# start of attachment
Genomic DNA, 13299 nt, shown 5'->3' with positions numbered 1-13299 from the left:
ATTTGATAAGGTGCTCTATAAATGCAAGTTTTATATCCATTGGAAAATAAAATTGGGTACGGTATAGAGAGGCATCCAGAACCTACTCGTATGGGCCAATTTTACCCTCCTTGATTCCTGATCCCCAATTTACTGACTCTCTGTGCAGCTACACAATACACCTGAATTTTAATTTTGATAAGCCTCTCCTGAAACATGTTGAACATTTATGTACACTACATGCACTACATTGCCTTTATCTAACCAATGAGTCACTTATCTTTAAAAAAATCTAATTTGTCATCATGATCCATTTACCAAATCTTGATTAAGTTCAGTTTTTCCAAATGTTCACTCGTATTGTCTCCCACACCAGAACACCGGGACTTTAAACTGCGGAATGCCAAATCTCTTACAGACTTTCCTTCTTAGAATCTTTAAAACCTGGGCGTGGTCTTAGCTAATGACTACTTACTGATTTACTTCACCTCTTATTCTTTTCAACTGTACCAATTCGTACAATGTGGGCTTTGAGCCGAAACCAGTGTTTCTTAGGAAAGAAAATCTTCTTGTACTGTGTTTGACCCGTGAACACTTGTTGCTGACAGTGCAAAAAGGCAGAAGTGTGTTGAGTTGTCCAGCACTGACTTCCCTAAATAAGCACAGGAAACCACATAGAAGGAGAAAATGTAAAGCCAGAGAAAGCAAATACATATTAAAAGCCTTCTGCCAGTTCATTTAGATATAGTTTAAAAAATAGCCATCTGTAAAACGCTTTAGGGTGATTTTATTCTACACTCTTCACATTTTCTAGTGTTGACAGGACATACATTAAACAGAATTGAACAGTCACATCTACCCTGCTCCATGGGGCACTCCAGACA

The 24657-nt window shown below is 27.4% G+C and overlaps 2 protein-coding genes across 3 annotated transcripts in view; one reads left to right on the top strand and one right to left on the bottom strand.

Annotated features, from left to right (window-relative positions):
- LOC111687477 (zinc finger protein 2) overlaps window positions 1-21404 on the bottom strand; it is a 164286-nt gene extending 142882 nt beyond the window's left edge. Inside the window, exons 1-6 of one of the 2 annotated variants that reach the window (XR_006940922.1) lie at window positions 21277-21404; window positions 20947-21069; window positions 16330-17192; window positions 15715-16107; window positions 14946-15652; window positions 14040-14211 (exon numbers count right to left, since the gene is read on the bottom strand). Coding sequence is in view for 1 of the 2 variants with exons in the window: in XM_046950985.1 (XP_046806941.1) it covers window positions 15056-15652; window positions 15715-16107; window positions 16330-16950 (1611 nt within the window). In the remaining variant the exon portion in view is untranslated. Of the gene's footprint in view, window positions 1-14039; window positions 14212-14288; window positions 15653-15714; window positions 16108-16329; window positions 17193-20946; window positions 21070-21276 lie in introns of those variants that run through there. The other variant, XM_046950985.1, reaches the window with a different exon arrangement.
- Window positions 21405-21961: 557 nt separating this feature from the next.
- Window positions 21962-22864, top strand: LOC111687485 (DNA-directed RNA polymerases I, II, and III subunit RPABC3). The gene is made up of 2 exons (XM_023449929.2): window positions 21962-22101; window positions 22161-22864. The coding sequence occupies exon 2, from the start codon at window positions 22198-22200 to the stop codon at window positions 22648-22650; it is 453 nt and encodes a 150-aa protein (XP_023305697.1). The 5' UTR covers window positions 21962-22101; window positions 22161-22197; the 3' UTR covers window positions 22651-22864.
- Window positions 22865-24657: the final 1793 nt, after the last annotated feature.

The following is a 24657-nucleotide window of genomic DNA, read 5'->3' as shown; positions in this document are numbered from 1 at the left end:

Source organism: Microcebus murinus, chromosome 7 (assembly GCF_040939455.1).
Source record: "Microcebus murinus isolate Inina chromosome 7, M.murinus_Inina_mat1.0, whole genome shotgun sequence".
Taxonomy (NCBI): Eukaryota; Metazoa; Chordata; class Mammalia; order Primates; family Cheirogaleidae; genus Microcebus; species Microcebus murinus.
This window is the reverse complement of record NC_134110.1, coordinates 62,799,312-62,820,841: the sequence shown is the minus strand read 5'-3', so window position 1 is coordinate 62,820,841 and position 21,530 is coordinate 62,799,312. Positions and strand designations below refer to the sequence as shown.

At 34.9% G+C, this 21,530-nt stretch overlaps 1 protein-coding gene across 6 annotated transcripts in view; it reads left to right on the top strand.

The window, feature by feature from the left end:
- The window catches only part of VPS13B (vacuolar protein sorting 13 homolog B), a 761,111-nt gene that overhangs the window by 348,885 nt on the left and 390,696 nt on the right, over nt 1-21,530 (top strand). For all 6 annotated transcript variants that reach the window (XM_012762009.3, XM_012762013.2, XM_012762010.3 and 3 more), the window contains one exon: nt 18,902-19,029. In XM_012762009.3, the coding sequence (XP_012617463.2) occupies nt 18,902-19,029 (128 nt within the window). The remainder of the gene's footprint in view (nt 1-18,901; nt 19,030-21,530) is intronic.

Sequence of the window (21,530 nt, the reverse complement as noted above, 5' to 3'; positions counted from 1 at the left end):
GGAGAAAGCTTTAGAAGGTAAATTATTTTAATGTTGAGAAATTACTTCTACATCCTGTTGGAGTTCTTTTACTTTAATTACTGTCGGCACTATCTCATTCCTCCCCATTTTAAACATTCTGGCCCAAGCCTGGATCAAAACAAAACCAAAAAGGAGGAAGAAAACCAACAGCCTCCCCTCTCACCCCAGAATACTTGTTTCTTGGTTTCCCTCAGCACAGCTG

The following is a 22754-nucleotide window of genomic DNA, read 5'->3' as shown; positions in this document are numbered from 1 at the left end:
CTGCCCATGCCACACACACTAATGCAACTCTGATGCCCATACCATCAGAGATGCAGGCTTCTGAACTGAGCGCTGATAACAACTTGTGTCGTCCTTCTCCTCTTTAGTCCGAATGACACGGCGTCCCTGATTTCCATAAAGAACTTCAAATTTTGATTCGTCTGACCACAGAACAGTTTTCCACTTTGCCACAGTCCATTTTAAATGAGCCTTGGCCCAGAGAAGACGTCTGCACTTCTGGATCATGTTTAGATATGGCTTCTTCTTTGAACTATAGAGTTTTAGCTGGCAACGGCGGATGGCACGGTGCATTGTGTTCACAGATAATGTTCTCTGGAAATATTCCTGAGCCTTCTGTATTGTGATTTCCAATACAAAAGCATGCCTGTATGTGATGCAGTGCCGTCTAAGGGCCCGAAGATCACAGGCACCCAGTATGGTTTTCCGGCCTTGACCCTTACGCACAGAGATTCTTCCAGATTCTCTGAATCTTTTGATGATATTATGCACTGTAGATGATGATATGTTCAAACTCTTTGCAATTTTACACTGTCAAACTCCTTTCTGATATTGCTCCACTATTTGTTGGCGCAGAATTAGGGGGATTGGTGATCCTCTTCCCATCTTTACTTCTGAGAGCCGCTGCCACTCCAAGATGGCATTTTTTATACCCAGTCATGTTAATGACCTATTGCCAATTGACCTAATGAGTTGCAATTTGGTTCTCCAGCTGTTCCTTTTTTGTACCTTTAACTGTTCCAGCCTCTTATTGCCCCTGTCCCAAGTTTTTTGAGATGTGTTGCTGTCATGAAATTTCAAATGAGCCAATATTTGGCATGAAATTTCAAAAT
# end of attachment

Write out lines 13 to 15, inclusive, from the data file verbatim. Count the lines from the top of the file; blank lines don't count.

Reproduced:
This window is the reverse complement of record NC_134110.1, coordinates 62,799,312-62,820,841: the sequence shown is the minus strand read 5'-3', so window position 1 is coordinate 62,820,841 and position 21,530 is coordinate 62,799,312. Positions and strand designations below refer to the sequence as shown.

At 34.9% G+C, this 21,530-nt stretch overlaps 1 protein-coding gene across 6 annotated transcripts in view; it reads left to right on the top strand.

The window, feature by feature from the left end: